Index calls for the release of Andrei Aliaksandrau
Former Index writer has been arrested and forced to give a confession for his part in protests
15 Jan 21

[vc_row][vc_column][vc_single_image image=”116010″ img_size=”full”][/vc_column][/vc_row][vc_row][vc_column][vc_column_text]Dedicated and principled. Brave and committed. Optimistic and humorous. A fan of Liverpool FC and of pubs.

This is Andrei Aliaksandrau, a journalist who has been detained this week in Belarus on charges of “organisation and preparation of actions that grossly violate public order, or active participation in them”. A video of him making a “confession” of paying the fines of those who have been protesting at the rigged re-election of President Alexander Lukashenko has been released by the authorities in Belarus.

His arrest and forced confession have hit home hard at Index on Censorship, where he was on the staff for a number of years, leading a project looking at freedom of the media across the Caucasus, and writing regularly about Belarus and Ukraine. After he returned to Belarus, he also continued working for Index as a freelance contributor from the region.

Former Index on Censorship editor-in-chief Rachael Jolley says he is the sort of person who puts his life and soul into the cause of making people realise what is going on in Belarus.

“He feels really strongly about media freedom and feels the world doesn’t pay enough attention to what is going on there,” she says.

“He worked so hard to bring stories out of Belarus when most journalists would be too worried to cover them. He keeps covering stories when others have given up.”

Natasha Schmidt, editor of IranWire and who worked at Index for 13 years, most recently as deputy editor, says,He is such an amazing journalist and a great colleague.”

She says, “Andrei is so knowledgeable about Belarus and the wider region, including Ukraine from where he produced a lot of reports in recent years.”

That Aliaksandrau is in Belarus at this time of huge popular protest comes as no surprise.

Jolley added, “A lot of people have come onto the streets of Belarus feeling there was a moment of hope that there might be change. Andrei would have been on the front line of this.”

Schmidt says, “Given what has been going on in Belarus, he would have thought if he wasn’t already there then it was time for him to go back and join in this important movement.”

She adds, “Andrei is one of those people who is brave without trying to be. He is very committed to his work and freedom of expression in the region.”

Sean Gallagher, who also worked alongside Aliaksandrau at Index, says his arrest is of great concern but not entirely unexpected.

“I hate to be fatalistic but it was only a matter of time before he was detained, given the nature of the regime,” he says.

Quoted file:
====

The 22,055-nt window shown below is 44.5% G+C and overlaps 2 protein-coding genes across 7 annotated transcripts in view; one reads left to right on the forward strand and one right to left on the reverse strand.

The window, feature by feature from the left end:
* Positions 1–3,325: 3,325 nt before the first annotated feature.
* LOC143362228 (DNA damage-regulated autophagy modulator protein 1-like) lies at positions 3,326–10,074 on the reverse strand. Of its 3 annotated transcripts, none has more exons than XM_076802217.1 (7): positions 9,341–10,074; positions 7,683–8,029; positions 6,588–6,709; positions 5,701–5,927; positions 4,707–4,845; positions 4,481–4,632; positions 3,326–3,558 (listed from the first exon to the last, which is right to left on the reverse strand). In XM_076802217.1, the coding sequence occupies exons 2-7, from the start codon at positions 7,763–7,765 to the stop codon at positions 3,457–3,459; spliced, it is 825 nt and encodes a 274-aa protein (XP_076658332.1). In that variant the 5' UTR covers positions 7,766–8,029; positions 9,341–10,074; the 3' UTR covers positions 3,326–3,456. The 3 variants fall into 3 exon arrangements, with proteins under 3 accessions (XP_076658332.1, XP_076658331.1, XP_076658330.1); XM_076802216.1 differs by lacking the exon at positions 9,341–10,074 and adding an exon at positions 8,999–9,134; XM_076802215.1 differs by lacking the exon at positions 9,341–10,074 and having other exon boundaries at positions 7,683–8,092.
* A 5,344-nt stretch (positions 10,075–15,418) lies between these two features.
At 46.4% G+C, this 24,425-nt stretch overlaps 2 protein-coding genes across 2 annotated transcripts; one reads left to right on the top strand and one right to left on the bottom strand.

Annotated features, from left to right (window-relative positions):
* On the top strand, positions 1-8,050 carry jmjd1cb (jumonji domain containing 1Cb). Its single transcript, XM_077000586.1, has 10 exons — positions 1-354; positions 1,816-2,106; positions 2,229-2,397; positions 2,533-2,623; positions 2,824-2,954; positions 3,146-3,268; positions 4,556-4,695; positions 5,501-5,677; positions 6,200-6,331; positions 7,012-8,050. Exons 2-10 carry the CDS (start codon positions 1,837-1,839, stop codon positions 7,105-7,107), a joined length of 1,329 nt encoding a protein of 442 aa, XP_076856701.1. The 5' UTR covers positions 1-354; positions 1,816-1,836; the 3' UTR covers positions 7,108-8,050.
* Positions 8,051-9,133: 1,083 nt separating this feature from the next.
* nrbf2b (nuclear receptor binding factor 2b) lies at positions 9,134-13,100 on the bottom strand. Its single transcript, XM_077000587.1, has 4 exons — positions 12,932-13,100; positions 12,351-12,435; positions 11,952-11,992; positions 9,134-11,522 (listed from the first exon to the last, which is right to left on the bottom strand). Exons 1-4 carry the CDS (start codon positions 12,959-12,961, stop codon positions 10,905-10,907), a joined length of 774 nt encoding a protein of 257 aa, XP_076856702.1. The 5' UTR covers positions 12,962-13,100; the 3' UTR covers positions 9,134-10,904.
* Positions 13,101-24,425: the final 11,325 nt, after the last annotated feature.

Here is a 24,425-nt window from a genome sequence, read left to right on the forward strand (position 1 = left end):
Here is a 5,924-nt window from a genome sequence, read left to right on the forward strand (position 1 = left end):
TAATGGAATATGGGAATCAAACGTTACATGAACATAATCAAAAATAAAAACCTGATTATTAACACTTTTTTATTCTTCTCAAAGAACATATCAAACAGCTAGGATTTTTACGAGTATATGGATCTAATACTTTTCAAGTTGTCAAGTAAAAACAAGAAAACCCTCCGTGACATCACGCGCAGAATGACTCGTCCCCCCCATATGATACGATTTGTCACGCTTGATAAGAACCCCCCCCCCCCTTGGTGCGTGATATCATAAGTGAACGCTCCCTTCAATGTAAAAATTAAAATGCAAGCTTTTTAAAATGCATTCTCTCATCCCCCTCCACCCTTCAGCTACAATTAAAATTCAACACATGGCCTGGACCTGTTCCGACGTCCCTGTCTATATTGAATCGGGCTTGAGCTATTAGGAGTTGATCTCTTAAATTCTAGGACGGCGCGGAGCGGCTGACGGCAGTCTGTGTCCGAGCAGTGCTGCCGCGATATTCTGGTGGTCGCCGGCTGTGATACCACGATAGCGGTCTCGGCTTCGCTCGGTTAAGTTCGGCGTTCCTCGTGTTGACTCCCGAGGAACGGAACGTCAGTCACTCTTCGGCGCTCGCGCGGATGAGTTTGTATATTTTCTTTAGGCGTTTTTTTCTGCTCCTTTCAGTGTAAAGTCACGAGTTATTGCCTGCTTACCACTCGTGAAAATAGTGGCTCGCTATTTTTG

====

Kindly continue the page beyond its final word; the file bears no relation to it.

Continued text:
“I remember clearly talking to him about how we should communicate and whether he should continue to use Gmail or whether we should move to an encrypted platform. His response was ‘Gmail is fine because using encryption raises a flag’”.

“He was well aware he was being watched,” says Gallagher, “but knowing that he has been detained just for telling the truth, that pisses me off.”

Aliaksandrau is devoted to his work but he also has a life outside work. All of his former colleagues mention his love of British pubs. He was a regular at the Betsey Trotwood pub in Farringdon in London when Index was based at the Free Word Centre and has a particular passion for a good malt whisky, taking trips to various distilleries in Scotland during his time in the country.

They also reflected on his easy-going nature.

“As a colleague, he was very easy to spend time with and has a great sense of humour. He was a good person to have around, he was so relaxed and would have a laugh and ease any tension in office politics,” said Schmidt.

Andrei is also a keen supporter of Liverpool FC and has a love of nature.

Despite his detention and enforced confession, former editor Jolley says Aliaksandrau is an “optimist”.

“He always felt there would be change and would do everything he could to make it change. He strongly believes Belarus will one day have a free society,” says Jolley.

That time cannot come soon enough. Aliaksandrau – no Andrei – must be released.

Schmidt speaks for us all when she says: “We all hope we can see him soon and hear he is safe.”

Index has sent letters to the foreign secretary Dominic Raab and Belarussian ambassador to the UK Maxim Yermalovich calling for Andrei’s release.

Please sign this petition to call on the Belarusian authorities to release Andrei and his girlfriend Irina.  [/vc_column_text][/vc_column][/vc_row][vc_row][vc_column][three_column_post title=”You may also want to read” category_id=”172″][/vc_column][/vc_row]

By Mark Stimpson

Mark is associate editor at Index on Censorship